damp (adjective, noun, verb) /dæmp/ LISTEN
If something is damp, it means that it’s slightly wet. Figuratively, damp also means ‘unenthusiastic or depressed.’ Damp, as a noun, is moisture or humidity. Figuratively, it is a depression of spirits or a discouraging thing, although these meanings are now dated. As a verb, it means ‘to moisten or make slightly wet’ or, if we are talking about a fire, ‘to extinguish’ or ‘to stifle,’ so that it burns very slowly. Figuratively, it can mean ‘to retard the energy or action of something.’
- The laundry was still damp, so Paul hung it in front of the fire to finish drying.
- The visitors received a rather damp welcome.
- The damp of the morning had cleared and it looked like it would be a lovely day.
- The bad news cast a damp over the evening.
- The setback was a damp to Elaine's ambition.
- Mark damped a cloth and wiped away the dirt.
- Jane damped the fire before going to bed.
- The failure of their experiment damped the researchers' enthusiasm.
Words often used with damp
damp down: another way of saying damp when we are talking about the fire. Example: “We’ll be out all afternoon, so we should damp the fire down before we go.”
damp off: to rot because of damp, when we are talking about a plant. Example: “All my seedlings damped off and I had to sow new seeds.”
dampproof (US), damp-proof (UK): to make something resistant to damp.
In pop culture
Rising Damp was a popular 1970s sitcom (situation comedy) on British television. You can see some clips from the show here:
In music a damper is a device used on stringed keyboard instruments to deaden the vibration of the strings or a device on brass wind instruments to mute them. To damp, in music, means ‘to check the action of a vibrating string.’
Did you know?
The figurative senses of the noun, as a depression of spirits or a discouraging thing are no longer used as much. In more recent times, the noun damper or, in UK and Australian English, dampener has come to be used with these meanings, most often in the phrase “to put a damper (or: dampener) on something.” For example, “The news of Martin’s illness put a damper on the celebration.”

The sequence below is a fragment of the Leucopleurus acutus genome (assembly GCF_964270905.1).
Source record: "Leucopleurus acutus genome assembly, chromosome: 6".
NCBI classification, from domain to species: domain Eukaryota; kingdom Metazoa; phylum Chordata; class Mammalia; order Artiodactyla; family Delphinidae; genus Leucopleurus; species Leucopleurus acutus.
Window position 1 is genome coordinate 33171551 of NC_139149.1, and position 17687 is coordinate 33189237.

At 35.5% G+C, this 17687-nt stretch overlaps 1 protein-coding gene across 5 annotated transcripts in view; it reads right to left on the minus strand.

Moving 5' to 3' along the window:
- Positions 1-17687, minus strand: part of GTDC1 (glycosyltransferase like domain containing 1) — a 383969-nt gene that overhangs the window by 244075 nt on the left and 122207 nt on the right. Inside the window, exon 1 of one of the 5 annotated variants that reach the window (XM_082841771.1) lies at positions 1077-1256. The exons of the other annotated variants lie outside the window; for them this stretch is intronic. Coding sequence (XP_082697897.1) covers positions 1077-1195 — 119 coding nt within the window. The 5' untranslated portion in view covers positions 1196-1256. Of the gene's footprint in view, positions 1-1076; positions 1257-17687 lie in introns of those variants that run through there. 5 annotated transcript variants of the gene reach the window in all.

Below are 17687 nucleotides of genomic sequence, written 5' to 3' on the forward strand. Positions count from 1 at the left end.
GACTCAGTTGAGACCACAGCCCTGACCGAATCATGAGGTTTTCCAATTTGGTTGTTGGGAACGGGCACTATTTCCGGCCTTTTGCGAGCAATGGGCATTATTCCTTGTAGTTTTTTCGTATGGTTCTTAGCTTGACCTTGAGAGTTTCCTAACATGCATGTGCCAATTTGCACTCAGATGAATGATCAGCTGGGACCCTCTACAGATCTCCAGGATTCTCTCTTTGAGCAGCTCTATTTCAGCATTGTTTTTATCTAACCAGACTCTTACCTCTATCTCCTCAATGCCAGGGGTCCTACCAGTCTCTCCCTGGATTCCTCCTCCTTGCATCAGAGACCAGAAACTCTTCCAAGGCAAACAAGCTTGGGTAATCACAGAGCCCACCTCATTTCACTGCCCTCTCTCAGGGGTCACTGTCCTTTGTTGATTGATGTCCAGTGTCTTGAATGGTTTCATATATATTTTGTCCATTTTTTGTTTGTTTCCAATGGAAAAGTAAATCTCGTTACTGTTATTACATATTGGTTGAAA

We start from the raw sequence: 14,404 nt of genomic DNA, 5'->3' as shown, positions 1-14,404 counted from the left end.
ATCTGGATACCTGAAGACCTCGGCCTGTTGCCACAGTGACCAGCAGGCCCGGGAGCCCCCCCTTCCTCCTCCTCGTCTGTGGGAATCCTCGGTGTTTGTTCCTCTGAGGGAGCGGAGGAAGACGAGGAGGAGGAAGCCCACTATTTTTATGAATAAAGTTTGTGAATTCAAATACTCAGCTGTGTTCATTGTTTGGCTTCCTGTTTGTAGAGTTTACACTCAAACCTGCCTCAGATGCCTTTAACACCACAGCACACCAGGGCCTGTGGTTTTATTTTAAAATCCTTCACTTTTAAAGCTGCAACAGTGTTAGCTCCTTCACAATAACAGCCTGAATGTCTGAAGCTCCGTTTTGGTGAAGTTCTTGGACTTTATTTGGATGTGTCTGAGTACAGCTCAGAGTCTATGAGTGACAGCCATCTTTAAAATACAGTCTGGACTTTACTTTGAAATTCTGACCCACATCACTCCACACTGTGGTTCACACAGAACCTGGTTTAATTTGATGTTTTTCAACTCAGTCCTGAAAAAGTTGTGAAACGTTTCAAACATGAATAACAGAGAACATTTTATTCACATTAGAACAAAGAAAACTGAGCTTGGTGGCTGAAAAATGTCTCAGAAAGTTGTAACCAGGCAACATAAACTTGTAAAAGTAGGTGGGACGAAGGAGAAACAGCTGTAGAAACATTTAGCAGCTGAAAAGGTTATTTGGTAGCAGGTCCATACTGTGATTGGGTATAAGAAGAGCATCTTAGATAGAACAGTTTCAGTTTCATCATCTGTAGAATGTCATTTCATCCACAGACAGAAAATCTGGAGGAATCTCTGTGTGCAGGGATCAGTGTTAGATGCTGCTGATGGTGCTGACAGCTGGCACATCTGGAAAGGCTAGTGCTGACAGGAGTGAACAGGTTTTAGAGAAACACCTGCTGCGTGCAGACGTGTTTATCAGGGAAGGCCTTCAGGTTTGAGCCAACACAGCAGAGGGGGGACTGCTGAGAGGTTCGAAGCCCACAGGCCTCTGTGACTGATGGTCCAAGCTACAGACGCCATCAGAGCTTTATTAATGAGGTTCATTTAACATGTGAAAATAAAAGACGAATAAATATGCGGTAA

damply (adverb), dampen (verb)
Damp, as a noun, dates back to at least the early 14th century, and originally meant ‘noxious vapor.’ Its origin is uncertain. Some linguists think it may be older, and possibly existed in Old English, but no evidence remains. If it wasn’t already present in Old English, the most likely source is West Germanic, possibly the Middle Low German damp. In either case, linguists are fairly certain that the term’s origin can be traced back to the Proto-Germanic dampaz. It is related to the Old High German damph and the German Dampf (vapor), as well as the Old Norse dampi (dust). The sense we commonly use today, ‘moisture or humidity,’ was first used in the early 18th century. The verb comes from the noun and, meaning ‘to suffocate,’ dates back to the late 14th century. The figurative sense, ‘to deaden’ (the spirits, emotions or sound) is recorded from the mid-16th century, while the meaning ‘to moisten’ dates back to the late 17th century (and is therefore slightly older than the related noun sense). The adjective comes from the noun, and dates back to the late 16th century. It originally meant ‘dazed,’ and the more common modern meaning, ‘slightly moist,’ appeared in the early 18th century, around the same time as the noun adopted that meaning.
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